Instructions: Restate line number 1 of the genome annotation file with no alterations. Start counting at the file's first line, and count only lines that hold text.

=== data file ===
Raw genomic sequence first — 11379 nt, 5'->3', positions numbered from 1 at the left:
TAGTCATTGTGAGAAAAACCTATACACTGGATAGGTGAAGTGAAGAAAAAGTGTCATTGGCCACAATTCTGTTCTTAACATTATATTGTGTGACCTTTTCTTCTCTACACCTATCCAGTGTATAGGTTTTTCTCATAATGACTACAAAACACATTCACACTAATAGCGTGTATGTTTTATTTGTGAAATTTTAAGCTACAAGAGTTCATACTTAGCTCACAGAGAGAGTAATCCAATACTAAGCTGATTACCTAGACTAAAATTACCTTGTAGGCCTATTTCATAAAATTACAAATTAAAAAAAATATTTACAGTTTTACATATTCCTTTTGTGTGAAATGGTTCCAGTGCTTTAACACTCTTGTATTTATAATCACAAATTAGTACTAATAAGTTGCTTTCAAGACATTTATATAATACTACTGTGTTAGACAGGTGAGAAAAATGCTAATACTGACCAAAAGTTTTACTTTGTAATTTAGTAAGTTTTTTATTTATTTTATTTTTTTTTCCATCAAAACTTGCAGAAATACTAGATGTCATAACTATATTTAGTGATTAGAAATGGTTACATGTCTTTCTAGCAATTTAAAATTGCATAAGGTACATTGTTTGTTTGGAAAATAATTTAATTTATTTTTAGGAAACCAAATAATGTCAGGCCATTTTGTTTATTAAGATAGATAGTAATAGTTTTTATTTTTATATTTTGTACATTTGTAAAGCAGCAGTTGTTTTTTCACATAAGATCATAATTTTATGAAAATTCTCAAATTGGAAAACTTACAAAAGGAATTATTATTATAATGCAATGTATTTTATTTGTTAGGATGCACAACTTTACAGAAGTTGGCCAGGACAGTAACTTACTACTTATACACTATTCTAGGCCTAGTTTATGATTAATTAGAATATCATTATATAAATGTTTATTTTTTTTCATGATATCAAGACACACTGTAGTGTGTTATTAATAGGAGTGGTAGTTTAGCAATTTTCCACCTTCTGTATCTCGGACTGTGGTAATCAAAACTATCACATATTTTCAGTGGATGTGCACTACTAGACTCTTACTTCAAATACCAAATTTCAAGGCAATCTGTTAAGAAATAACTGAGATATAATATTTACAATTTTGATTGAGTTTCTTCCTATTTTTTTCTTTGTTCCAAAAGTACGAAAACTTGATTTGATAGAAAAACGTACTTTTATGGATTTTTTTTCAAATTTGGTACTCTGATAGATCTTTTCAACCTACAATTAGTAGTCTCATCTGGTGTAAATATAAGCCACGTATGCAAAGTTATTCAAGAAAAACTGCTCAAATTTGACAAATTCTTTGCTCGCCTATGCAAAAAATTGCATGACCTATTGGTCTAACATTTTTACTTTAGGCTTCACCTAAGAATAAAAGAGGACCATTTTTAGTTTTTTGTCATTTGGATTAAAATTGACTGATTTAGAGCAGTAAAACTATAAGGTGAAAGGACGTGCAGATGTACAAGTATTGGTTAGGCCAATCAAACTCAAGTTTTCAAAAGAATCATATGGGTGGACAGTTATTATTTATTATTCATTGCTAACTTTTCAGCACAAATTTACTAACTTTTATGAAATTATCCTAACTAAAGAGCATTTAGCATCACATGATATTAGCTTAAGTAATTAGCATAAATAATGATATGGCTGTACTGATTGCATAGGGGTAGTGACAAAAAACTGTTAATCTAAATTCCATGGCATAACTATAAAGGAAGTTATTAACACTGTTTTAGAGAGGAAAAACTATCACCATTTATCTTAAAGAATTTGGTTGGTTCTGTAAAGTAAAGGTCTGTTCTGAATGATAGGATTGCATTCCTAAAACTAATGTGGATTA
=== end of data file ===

Raw genomic sequence first — 11379 nt, 5'->3', positions numbered from 1 at the left: